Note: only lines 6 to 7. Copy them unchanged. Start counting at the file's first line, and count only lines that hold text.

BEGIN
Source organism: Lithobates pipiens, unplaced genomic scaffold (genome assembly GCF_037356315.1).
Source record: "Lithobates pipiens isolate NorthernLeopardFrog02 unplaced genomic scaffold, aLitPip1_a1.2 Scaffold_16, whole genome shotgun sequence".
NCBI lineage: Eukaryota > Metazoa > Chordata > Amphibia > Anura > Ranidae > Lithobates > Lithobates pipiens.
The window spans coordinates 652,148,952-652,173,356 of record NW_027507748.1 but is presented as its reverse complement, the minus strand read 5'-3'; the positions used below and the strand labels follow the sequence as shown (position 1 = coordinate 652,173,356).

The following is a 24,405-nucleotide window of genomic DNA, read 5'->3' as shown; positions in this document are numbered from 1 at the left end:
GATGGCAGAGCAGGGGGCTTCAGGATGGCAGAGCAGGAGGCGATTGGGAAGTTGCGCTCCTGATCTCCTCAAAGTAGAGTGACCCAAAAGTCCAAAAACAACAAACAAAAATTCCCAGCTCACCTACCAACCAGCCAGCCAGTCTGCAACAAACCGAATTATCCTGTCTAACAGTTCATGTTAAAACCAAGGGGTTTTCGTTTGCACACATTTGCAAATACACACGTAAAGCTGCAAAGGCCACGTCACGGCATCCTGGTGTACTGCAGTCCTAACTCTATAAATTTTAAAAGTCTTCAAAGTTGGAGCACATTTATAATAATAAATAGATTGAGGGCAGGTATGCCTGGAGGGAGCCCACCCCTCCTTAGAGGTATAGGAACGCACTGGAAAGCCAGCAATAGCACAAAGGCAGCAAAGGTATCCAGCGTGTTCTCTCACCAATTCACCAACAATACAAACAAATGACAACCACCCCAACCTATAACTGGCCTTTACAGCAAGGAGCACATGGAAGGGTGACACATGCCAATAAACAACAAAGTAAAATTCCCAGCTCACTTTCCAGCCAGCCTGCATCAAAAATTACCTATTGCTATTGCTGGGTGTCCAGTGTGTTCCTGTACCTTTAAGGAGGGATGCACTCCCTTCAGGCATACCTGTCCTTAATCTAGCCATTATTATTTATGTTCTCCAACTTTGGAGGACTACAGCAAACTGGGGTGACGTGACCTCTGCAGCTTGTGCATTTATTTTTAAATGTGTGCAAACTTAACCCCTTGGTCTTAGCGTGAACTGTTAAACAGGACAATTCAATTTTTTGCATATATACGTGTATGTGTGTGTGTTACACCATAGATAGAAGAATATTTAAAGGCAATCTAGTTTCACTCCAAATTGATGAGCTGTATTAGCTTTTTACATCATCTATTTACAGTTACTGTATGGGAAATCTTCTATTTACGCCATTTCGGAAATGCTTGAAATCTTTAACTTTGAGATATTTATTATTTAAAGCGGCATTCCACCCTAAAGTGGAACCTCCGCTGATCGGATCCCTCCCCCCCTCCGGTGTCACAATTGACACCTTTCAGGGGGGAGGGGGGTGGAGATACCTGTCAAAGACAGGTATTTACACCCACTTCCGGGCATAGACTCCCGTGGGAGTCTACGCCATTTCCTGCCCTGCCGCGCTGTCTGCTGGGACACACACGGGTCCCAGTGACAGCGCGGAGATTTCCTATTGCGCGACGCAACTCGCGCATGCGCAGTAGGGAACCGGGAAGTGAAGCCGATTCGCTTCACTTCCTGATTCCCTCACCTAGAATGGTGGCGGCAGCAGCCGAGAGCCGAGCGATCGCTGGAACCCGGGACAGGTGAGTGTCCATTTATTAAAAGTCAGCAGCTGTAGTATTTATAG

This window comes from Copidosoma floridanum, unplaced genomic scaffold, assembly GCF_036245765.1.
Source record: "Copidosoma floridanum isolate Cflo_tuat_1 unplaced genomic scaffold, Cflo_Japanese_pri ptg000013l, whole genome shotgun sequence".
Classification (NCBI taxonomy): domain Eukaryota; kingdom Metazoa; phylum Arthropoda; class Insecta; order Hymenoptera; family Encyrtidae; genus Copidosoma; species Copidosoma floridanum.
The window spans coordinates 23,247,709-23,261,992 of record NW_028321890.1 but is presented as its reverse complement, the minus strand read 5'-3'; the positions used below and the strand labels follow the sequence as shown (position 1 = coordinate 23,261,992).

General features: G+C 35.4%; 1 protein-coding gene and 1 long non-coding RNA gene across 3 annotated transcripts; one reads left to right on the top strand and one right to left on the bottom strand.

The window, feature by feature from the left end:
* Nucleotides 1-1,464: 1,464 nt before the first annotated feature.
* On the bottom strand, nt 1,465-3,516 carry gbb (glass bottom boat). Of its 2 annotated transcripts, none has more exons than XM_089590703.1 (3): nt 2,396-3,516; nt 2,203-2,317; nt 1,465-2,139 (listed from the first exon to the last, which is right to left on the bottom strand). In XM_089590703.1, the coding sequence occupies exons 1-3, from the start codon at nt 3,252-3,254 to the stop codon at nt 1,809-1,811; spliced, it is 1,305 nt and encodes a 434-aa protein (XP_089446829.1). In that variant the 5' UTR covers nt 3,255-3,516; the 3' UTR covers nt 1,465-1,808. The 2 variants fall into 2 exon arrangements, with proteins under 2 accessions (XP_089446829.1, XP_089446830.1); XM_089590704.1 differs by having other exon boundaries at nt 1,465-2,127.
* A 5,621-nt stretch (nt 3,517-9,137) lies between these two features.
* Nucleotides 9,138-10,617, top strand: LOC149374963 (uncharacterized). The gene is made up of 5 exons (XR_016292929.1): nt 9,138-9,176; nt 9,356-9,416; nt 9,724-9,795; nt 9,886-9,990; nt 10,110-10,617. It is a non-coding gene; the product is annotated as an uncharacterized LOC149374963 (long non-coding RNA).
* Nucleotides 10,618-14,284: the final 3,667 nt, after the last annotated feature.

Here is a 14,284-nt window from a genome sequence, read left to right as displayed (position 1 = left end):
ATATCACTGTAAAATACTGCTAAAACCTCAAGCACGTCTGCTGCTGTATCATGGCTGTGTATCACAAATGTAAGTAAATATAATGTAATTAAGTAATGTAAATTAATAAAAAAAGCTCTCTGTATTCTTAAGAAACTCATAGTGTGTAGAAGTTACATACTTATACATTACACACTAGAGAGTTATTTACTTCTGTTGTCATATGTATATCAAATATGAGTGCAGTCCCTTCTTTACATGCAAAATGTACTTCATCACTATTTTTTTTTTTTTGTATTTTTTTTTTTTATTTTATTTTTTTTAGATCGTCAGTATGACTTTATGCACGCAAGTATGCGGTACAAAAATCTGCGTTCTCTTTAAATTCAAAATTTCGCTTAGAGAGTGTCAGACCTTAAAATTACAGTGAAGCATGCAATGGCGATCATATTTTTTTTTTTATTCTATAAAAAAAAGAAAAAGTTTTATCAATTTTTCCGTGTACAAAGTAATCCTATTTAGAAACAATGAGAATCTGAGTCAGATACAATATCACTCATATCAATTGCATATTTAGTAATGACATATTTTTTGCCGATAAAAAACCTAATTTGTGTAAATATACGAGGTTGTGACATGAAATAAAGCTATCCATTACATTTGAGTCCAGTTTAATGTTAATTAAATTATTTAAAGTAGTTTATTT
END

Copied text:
GATGGCAGAGCAGGGGGCTTCAGGATGGCAGAGCAGGAGGCGATTGGGAAGTTGCGCTCCTGATCTCCTCAAAGTAGAGTGACCCAAAAGTCCAAAAACAACAAACAAAAATTCCCAGCTCACCTACCAACCAGCCAGCCAGTCTGCAACAAACCGAATTATCCTGTCTAACAGTTCATGTTAAAACCAAGGGGTTTTCGTTTGCACACATTTGCAAATACACACGTAAAGCTGCAAAGGCCACGTCACGGCATCCTGGTGTACTGCAGTCCTAACTCTATAAATTTTAAAAGTCTTCAAAGTTGGAGCACATTTATAATAATAAATAGATTGAGGGCAGGTATGCCTGGAGGGAGCCCACCCCTCCTTAGAGGTATAGGAACGCACTGGAAAGCCAGCAATAGCACAAAGGCAGCAAAGGTATCCAGCGTGTTCTCTCACCAATTCACCAACAATACAAACAAATGACAACCACCCCAACCTATAACTGGCCTTTACAGCAAGGAGCACATGGAAGGGTGACACATGCCAATAAACAACAAAGTAAAATTCCCAGCTCACTTTCCAGCCAGCCTGCATCAAAAATTACCTATTGCTATTGCTGGGTGTCCAGTGTGTTCCTGTACCTTTAAGGAGGGATGCACTCCCTTCAGGCATACCTGTCCTTAATCTAGCCATTATTATTTATGTTCTCCAACTTTGGAGGACTACAGCAAACTGGGGTGACGTGACCTCTGCAGCTTGTGCATTTATTTTTAAATGTGTGCAAACTTAACCCCTTGGTCTTAGCGTGAACTGTTAAACAGGACAATTCAATTTTTTGCATATATACGTGTATGTGTGTGTGTTACACCATAGATAGAAGAATATTTAAAGGCAATCTAGTTTCACTCCAAATTGATGAGCTGTATTAGCTTTTTACATCATCTATTTACAGTTACTGTATGGGAAATCTTCTATTTACGCCATTTCGGAAATGCTTGAAATCTTTAACTTTGAGATATTTATTATTTAAAGCGGCATTCCACCCTAAAGTGGAACCTCCGCTGATCGGATCCCTCCCCCCCTCCGGTGTCACAATTGACACCTTTCAGGGGGGAGGGGGGTGGAGATACCTGTCAAAGACAGGTATTTACACCCACTTCCGGGCATAGACTCCCGTGGGAGTCTACGCCATTTCCTGCCCTGCCGCGCTGTCTGCTGGGACACACACGGGTCCCAGTGACAGCGCGGAGATTTCCTATTGCGCGACGCAACTCGCGCATGCGCAGTAGGGAACCGGGAAGTGAAGCCGATTCGCTTCACTTCCTGATTCCCTCACCTAGAATGGTGGCGGCAGCAGCCGAGAGCCGAGCGATCGCTGGAACCCGGGACAGGTGAGTGTCCATTTATTAAAAGTCAGCAGCTGTAGTATTTATAG

This window comes from Copidosoma floridanum, unplaced genomic scaffold, assembly GCF_036245765.1.